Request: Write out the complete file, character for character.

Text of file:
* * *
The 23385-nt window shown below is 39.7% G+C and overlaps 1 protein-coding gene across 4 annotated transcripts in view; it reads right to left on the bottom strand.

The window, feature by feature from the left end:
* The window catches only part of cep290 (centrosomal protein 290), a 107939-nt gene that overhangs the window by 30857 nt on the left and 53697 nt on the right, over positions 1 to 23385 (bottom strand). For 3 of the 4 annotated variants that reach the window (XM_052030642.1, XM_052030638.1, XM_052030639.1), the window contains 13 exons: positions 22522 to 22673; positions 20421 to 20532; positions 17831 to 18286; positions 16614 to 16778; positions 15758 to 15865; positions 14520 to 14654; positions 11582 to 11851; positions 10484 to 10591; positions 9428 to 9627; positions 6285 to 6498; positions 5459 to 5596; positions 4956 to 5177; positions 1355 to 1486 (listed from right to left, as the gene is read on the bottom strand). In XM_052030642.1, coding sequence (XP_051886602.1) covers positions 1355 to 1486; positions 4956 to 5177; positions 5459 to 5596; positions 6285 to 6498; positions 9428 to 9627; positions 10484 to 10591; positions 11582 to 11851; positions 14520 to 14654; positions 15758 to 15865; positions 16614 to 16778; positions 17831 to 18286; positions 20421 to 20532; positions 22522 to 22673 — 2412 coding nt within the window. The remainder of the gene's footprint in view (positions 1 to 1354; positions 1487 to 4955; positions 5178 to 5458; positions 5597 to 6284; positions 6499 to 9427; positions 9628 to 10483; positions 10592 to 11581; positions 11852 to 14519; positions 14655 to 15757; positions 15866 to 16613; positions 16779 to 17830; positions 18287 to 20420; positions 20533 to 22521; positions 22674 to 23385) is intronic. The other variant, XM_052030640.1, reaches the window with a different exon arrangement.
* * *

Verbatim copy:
The 23385-nt window shown below is 39.7% G+C and overlaps 1 protein-coding gene across 4 annotated transcripts in view; it reads right to left on the bottom strand.

The window, feature by feature from the left end:
* The window catches only part of cep290 (centrosomal protein 290), a 107939-nt gene that overhangs the window by 30857 nt on the left and 53697 nt on the right, over positions 1 to 23385 (bottom strand). For 3 of the 4 annotated variants that reach the window (XM_052030642.1, XM_052030638.1, XM_052030639.1), the window contains 13 exons: positions 22522 to 22673; positions 20421 to 20532; positions 17831 to 18286; positions 16614 to 16778; positions 15758 to 15865; positions 14520 to 14654; positions 11582 to 11851; positions 10484 to 10591; positions 9428 to 9627; positions 6285 to 6498; positions 5459 to 5596; positions 4956 to 5177; positions 1355 to 1486 (listed from right to left, as the gene is read on the bottom strand). In XM_052030642.1, coding sequence (XP_051886602.1) covers positions 1355 to 1486; positions 4956 to 5177; positions 5459 to 5596; positions 6285 to 6498; positions 9428 to 9627; positions 10484 to 10591; positions 11582 to 11851; positions 14520 to 14654; positions 15758 to 15865; positions 16614 to 16778; positions 17831 to 18286; positions 20421 to 20532; positions 22522 to 22673 — 2412 coding nt within the window. The remainder of the gene's footprint in view (positions 1 to 1354; positions 1487 to 4955; positions 5178 to 5458; positions 5597 to 6284; positions 6499 to 9427; positions 9628 to 10483; positions 10592 to 11581; positions 11852 to 14519; positions 14655 to 15757; positions 15866 to 16613; positions 16779 to 17830; positions 18287 to 20420; positions 20533 to 22521; positions 22674 to 23385) is intronic. The other variant, XM_052030640.1, reaches the window with a different exon arrangement.